WILD FLOWERS (Historic Information)

"Alaska is a land of flowers and ferns and mosses. It is probable that more than 2,000 species of flowering plants and shrubs find a home within its borders, to say nothing of the hundreds of less conspicuous ferns and grasses, of which latter there are said to be more than 40 varieties.

"Many of these are species common to circumpolar regions, and some of them were distributed by the Russian botanists a hundred years ago, so that not a few are the common garden flowers of the States. Red and yellow columbines, blue lipines, aconite or monkshood and larkspur give color to the forest borders; yellow and white water lilies keep company with purple flags in the marshy grounds; the tundras are gay with dandelions, buttercups and daisies, and the hillsides are covered with acres of blue forget-me-nots, white heather and pink roses by the hundreds of thousands.

"The fireweed flaunts its magenta blossoms everywhere, while the huge leaves of the skunk cabbage and devils club guard the borders of every runlet in company with the riotous salmon berries. These for the valleys. As you climb the mountains, gentians, saxifrage and lady slippers, cyclamens and asters, and hundreds of others in all colors and names known only to the botanists, help to paint the picture. The white daisies of the Tanana rival the Shasta daisies of Burbank in size and purity of color; violets, both blue and yellow, are among the early blossoms, along with the anemones, and the little dwarf dogwood or bunch berry in company with the delicate wood fern carpets the open wood with vivid green and silver stars, as it does the forests of Washington.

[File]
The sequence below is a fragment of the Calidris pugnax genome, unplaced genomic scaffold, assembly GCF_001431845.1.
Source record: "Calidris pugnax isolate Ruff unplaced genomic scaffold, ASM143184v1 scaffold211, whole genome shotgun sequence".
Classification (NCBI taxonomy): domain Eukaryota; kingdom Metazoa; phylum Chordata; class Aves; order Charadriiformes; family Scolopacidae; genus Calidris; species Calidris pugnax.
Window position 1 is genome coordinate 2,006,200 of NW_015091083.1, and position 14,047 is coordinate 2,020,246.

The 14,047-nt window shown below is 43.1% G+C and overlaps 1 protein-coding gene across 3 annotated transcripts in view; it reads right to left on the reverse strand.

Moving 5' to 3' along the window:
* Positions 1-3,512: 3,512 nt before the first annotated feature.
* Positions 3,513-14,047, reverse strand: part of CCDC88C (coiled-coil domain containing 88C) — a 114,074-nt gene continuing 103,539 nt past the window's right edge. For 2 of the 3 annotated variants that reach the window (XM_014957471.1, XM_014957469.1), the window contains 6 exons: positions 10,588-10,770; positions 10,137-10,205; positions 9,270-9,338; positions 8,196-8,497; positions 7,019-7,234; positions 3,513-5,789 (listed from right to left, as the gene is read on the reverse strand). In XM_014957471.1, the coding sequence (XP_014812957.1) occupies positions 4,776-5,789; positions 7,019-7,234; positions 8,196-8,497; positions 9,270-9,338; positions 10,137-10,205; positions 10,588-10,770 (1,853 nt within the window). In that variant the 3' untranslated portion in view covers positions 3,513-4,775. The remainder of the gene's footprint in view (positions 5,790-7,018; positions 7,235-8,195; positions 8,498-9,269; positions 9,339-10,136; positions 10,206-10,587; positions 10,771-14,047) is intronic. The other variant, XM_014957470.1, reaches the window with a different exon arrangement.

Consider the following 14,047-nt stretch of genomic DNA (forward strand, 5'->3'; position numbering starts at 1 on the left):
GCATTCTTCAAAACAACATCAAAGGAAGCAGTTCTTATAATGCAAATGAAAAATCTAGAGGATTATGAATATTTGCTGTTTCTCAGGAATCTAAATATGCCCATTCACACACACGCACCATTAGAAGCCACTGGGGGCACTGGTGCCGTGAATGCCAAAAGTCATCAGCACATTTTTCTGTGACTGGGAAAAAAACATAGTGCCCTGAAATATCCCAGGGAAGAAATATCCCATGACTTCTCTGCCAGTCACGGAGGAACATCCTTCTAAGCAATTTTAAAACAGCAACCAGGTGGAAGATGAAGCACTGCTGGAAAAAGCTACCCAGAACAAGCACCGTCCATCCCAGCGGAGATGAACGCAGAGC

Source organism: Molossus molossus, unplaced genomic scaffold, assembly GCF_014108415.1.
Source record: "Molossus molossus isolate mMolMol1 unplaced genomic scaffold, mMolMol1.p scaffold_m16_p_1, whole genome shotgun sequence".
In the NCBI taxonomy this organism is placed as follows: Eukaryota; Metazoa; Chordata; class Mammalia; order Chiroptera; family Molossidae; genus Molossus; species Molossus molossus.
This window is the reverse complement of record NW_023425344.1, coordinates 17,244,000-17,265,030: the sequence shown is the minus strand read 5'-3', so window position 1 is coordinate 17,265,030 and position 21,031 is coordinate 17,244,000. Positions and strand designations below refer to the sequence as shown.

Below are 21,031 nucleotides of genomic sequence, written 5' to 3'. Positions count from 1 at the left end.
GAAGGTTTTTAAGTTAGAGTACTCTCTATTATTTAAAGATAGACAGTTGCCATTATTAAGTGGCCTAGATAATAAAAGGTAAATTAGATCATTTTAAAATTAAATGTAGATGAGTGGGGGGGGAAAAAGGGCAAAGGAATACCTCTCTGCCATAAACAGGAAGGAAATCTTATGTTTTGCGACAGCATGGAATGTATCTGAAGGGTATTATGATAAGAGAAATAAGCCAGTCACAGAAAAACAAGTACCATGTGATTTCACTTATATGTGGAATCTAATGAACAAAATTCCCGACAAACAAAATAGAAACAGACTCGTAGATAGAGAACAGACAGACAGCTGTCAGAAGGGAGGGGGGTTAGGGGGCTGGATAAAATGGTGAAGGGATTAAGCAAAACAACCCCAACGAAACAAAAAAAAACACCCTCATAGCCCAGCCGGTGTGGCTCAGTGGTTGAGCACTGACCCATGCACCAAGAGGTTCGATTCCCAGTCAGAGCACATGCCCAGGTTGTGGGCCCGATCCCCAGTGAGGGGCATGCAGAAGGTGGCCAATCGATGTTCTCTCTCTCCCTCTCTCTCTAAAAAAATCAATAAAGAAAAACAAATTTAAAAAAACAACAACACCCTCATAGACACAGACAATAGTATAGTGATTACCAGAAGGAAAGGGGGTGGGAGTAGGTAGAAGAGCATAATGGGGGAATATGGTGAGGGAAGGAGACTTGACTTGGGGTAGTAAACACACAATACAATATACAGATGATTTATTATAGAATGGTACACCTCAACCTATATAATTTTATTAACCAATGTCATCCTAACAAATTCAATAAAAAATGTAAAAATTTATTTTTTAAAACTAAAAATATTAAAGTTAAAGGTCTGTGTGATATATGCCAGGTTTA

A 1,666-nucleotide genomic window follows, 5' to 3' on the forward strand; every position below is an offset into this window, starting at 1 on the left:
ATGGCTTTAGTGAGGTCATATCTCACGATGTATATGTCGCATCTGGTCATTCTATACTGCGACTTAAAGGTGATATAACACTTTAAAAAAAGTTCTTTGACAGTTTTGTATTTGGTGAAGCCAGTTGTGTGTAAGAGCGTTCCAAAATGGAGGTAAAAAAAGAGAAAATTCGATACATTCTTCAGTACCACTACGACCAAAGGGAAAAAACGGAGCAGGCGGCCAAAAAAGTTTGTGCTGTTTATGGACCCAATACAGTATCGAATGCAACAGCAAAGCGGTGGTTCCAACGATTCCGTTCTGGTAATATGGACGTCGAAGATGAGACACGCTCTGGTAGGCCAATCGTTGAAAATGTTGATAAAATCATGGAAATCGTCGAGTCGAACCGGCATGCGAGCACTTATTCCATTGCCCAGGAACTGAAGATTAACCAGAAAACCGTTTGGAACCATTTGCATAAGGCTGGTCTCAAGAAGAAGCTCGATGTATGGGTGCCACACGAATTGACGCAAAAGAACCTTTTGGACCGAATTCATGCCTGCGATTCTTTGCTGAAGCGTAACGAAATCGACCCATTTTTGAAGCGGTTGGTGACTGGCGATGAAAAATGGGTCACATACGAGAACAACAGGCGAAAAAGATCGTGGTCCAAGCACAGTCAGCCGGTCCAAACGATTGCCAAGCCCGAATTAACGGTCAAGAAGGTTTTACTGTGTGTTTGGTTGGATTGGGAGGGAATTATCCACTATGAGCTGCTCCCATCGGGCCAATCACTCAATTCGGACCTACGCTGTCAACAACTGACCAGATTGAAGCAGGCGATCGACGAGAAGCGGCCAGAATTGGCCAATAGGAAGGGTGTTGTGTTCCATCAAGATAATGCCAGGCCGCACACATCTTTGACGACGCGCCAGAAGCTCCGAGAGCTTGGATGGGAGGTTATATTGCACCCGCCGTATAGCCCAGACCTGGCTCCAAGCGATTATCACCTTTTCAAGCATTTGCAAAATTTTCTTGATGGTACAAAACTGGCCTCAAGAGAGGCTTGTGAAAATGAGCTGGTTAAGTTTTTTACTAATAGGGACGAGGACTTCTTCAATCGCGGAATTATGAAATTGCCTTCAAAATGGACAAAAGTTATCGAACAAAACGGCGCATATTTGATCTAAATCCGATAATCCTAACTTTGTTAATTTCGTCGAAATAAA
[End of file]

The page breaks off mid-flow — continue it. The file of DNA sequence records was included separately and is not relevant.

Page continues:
"This is no land of perpetual ice and snow. Glaciers there are, as in Switzerland, but the flowers blossom at their very feet, and it is an easy matter to gather a hundred varieties of flowers without walking more than a mile from home, unless it be in the farthest north, and even there Flora's footsteps have left some of her treasures, be they nothing more than the silken white seed pods of the rushes, flecking the tundra like snow drops.

"To the eastern tourist, with his or her preconceived ideas, it is a constant source of surprise to see pansies, marigolds, poppies and nasturtiums flourishing on what was supposed to be a frozen wilderness, while the rapidity with which they grow and become acclimated is astonishing.

"The California poppy, with its blazing orange, native though it be of warmer climes, seeds itself as far north as Fairbanks and Dawson, and the weeds of the states have not been slow to follow its example."—From "Alaska," published by Alaska Bureau, Seattle Chamber of Commerce.

Back to Table of Contents